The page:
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Body of Civil Rights-Era Slaying Victim Exhumed

Emmett Till was 14 when he was beaten and killed in Mississippi in 1955. The FBI hopes his grave will unearth new clues in the case.

June 02, 2005|P.J. Huffstutter | Times Staff Writer

ALSIP, Ill. — Federal authorities exhumed Emmett Till's body from an African American cemetery in this Chicago suburb Wednesday, searching for clues in a half-century-old killing that fortified the civil rights movement.

Many questions -- including a rumor that the body in the grave isn't Till's -- surround the slaying. The 14-year-old was killed after he reportedly whistled at a married white woman in a Mississippi Delta grocery store.

The muddy cement vault and the coffin inside it were loaded on a flatbed truck and delivered to the Cook County medical examiner's office. Investigators said they hoped to use DNA samples taken from the remains to compare with samples recently given by the Till family to confirm the body's identity.

At the time of Till's death, Mississippi officials did not perform an autopsy.

FBI officials said they were searching for any clue that might help figure out who was involved in the slaying.

"For me ... the event signifies that even though the system of justice sometimes turns very slowly, it still turns," Arthur Everett, an assistant special agent with the FBI's Chicago office, told reporters at a news conference.

For The Record
Los Angeles Times Saturday June 04, 2005 Home Edition Main News Part A Page 2 National Desk 1 inches; 62 words Type of Material: Correction
Civil rights -- An article in Thursday's Section A about the exhumation of the body of civil rights-era slaying victim Emmett Till said that the August 1955 killing occurred at a time of social tumult, sparked in part by Rosa Parks' refusal to ride in the back of a city bus in Montgomery, Ala. The incident involving Parks occurred in December 1955.

Till's killing, one of several prominent civil rights cases reopened by the FBI in recent years, horrified the nation.

On Aug. 28, 1955 -- four days after the encounter with the white woman -- Till was dragged from his uncle's home in Money, Miss. The Chicago teenager was visiting family in Mississippi.

His body was found three days later in the Tallahatchie River. He was beaten so severely that one of his eyes detached, and an ear was missing. His body was bound with barbed wire, and a fan from a cotton gin was tied around his neck.

Roy Bryant, the husband of the white woman, and his half-brother, J.W. Milam, were tried and acquitted of killing Till.

Later, in an interview sold to Look magazine, Bryant and Milam admitted beating and killing Till. Both men are dead.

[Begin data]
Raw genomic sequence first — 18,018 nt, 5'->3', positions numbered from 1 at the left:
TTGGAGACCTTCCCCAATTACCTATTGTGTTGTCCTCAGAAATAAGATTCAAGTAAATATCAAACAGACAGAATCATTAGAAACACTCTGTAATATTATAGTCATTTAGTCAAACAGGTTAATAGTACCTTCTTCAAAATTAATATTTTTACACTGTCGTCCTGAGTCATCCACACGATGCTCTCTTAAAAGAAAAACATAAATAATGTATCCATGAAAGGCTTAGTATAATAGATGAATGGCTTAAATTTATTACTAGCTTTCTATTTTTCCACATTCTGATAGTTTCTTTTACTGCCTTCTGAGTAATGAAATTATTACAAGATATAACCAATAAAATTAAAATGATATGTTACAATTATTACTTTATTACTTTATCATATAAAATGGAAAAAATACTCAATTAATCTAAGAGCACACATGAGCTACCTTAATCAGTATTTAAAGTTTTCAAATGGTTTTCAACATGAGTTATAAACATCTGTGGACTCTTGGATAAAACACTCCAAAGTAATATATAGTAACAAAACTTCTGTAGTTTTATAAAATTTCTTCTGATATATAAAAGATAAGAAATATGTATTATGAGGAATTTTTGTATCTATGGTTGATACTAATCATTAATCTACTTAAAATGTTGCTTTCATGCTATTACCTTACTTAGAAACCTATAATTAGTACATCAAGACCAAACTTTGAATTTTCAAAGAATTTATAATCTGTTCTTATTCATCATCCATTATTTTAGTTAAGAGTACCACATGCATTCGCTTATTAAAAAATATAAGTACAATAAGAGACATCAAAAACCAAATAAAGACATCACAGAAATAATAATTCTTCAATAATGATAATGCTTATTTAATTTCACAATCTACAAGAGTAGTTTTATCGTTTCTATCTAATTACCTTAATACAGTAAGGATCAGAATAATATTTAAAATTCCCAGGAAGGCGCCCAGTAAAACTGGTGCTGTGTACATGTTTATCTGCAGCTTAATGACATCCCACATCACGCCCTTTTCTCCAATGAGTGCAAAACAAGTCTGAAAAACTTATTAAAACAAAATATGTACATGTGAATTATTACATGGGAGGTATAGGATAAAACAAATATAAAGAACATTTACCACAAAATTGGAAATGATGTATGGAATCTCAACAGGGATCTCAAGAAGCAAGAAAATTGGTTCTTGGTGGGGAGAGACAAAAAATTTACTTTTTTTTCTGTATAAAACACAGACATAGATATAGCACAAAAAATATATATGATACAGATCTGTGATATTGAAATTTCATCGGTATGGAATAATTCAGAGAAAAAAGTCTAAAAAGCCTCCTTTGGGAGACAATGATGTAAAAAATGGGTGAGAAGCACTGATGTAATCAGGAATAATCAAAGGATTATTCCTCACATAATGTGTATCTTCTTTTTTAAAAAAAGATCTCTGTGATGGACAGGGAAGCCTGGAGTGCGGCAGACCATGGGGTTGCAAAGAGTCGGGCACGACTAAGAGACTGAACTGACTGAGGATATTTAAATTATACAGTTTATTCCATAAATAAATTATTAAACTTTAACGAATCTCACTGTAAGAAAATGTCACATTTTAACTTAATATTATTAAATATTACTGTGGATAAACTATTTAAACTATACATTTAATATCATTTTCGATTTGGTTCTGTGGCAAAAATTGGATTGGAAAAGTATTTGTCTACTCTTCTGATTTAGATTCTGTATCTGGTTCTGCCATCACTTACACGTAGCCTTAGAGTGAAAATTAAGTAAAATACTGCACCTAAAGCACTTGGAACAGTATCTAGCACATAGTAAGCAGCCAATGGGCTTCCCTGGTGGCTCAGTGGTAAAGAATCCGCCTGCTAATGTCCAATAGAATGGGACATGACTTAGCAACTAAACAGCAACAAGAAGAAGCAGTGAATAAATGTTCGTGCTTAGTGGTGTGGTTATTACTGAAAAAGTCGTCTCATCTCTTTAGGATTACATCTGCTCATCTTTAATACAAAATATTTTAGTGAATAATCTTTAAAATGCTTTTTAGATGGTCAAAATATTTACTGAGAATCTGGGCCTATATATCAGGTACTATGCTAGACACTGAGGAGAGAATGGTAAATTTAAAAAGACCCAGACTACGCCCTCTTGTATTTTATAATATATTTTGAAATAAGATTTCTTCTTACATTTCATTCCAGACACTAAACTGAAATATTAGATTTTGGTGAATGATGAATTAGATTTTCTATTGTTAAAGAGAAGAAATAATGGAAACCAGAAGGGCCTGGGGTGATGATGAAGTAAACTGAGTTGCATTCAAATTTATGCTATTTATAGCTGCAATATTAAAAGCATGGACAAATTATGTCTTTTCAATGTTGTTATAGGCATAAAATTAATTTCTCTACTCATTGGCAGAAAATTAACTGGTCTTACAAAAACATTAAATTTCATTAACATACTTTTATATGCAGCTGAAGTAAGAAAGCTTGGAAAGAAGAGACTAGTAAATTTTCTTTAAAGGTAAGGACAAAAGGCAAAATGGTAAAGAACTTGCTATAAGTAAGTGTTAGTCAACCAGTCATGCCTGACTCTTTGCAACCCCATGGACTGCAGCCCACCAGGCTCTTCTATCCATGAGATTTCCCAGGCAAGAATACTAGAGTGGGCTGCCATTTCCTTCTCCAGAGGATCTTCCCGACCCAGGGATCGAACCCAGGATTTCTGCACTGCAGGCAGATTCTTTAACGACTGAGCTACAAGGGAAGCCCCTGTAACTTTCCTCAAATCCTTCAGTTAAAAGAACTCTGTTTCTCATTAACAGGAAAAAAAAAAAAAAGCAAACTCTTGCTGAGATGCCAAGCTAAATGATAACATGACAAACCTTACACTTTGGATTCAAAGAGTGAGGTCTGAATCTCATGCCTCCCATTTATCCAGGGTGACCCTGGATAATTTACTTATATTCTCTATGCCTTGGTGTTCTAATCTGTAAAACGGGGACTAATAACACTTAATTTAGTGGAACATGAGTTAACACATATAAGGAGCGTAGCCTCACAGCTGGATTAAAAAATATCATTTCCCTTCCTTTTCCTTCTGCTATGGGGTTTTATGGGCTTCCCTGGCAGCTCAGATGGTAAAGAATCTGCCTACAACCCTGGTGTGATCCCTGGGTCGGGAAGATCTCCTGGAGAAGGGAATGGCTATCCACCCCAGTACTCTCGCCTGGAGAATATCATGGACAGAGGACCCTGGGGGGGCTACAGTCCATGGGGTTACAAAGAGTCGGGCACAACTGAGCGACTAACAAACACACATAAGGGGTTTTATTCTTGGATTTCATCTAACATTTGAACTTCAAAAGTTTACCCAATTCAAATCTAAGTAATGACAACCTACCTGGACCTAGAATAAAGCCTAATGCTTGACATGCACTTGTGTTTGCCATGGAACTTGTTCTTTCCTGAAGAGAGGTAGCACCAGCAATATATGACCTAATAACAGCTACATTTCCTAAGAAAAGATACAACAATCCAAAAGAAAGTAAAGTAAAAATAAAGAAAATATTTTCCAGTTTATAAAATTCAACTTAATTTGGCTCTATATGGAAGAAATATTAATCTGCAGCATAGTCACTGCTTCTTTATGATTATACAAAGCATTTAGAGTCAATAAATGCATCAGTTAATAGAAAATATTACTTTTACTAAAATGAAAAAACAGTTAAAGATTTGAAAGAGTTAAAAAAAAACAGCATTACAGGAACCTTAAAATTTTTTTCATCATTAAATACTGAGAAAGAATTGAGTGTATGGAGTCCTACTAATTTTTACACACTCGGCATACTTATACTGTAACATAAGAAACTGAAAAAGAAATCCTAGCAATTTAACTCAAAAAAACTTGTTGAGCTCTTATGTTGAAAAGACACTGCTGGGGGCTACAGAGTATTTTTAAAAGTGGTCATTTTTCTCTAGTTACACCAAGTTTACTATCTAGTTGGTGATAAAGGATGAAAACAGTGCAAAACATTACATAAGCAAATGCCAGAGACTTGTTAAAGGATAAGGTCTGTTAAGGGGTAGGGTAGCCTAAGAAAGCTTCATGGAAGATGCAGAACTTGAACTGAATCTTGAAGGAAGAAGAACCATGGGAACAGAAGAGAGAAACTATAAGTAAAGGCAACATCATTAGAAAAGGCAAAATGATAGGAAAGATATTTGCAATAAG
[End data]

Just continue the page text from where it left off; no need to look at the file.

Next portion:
The crime occurred at a time of social tumult, sparked in part by Rosa Parks' refusal to ride in the back of a city bus in Montgomery, Ala., and the Supreme Court ruling in Brown vs. Board of Education that outlawed segregation in schools.

Till's body was returned to his mother, Mamie Till Mobley, in Illinois. It was wrapped in paper and locked in a wooden crate.

Mobley broke open the lock on the crate and had her son's body displayed in an open casket, said New York filmmaker Keith Beauchamp, who made the documentary "The Untold Story of Emmett Louis Till."

Photographs of the funeral rallied nationwide sentiment against racist laws in the South.

The Till case was reopened last year after investigators obtained a copy of the trial transcript, as well as other evidence presented in Beauchamp's film. The investigation is being conducted by the district attorney in Greenville, Miss., the FBI and the Justice Department.

Beauchamp said Wednesday that he had evidence that more than a dozen people were involved in the kidnapping and killing. Several of them, Beauchamp said, are alive.

"At the very least, exhuming the body is a key step in helping the investigation gather information about how Emmett died," Beauchamp said. "It's horrible that this has to be done. But technology exists now that didn't back then."

The gravediggers arrived before dawn Wednesday, carrying shovels and driving equipment across the lush green lawns of Burr Oak Cemetery.

Several hours later, investigators and about a dozen family members and friends ducked under a white tent that shaded the gravesite. A minister led the group in prayer.

"He spoke about Lazarus' tomb, and how the dead do rise again," said Simeon Wright, a first cousin of Till's mother. He was with the teenager the day he was kidnapped. "It's been almost 50 years of doing nothing. God be praised that Emmett is rising again, and we're finally getting something done."

As the truck left the cemetery, workers carefully picked up Till's gravestone. The plaque, made of white and gray stone, has a small, tarnished gold locket mounted in its center. Inside is a black-and-white photograph of a smiling Till.

The workers placed it and a bunch of plastic flowers tucked near the stone in storage.

The body is expected to be returned in several days.


Times researcher John Beckham in Chicago contributed to this report.

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